The first thing to say about Roman Bridge is that it ain’t Roman. It’s probably a medieval packhorse bridge, although there may have been older crossings over the South Calder Water at the same spot.

To be fair, the Roman connection isn’t far away, so the name isn’t that surprising. Bothwellhaugh Fort sits right on the top of the hill above the bridge, although it’s almost impossible to see  now, and the associated bath-house was moved up the slope when Strathclyde Loch was created. Parts of the road that lead from the bridge to the fort are marked as Roman road on old maps.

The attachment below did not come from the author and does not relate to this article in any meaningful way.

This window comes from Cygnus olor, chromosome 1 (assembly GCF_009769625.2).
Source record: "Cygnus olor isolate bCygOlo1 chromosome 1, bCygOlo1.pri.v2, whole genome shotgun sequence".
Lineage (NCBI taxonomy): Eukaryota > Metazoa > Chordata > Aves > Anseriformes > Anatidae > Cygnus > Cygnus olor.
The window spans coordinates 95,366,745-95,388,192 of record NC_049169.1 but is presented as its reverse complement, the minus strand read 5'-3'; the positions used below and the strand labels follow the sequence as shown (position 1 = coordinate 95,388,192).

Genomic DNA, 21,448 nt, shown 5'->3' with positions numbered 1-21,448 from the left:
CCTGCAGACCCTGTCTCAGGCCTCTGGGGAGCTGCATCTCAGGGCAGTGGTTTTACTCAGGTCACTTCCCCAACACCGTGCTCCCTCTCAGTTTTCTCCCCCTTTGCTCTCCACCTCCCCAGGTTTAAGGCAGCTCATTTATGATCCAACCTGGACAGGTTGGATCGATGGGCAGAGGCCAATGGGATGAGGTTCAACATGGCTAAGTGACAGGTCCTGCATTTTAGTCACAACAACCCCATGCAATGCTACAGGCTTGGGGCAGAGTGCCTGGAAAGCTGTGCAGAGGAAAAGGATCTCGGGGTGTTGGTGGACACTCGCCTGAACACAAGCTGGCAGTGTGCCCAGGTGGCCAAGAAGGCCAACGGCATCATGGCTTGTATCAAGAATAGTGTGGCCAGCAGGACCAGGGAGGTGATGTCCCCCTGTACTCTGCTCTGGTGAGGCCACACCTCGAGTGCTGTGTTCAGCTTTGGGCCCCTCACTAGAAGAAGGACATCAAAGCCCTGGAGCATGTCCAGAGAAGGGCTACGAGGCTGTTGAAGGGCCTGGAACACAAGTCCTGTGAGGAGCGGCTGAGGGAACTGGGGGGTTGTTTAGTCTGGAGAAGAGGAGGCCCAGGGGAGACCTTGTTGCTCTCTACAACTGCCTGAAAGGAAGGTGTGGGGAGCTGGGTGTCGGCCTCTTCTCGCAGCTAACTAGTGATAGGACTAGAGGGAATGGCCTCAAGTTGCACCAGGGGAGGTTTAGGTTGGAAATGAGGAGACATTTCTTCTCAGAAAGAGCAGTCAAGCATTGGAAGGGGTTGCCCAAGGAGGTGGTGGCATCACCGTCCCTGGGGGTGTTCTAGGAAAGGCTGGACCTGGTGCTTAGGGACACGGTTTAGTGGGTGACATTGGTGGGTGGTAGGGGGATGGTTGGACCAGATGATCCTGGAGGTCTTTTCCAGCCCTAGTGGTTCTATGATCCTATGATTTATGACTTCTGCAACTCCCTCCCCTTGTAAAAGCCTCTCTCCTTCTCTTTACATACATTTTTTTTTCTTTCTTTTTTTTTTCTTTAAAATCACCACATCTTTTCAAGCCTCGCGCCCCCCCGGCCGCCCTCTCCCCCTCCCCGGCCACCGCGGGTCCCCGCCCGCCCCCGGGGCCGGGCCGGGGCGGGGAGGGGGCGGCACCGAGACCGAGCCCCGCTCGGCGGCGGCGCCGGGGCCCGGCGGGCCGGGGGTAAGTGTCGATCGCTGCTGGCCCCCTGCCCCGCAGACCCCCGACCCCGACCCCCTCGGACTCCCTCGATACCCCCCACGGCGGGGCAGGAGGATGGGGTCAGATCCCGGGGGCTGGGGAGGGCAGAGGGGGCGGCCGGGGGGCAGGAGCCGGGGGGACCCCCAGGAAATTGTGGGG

According to Scotland’s Places, various specialists have dated the bridge to anywhere from medieval times to the 18th century. The most up-to-date suggestion is that it is medieval, but that it was restored by the Hamiltons in the late 17th century.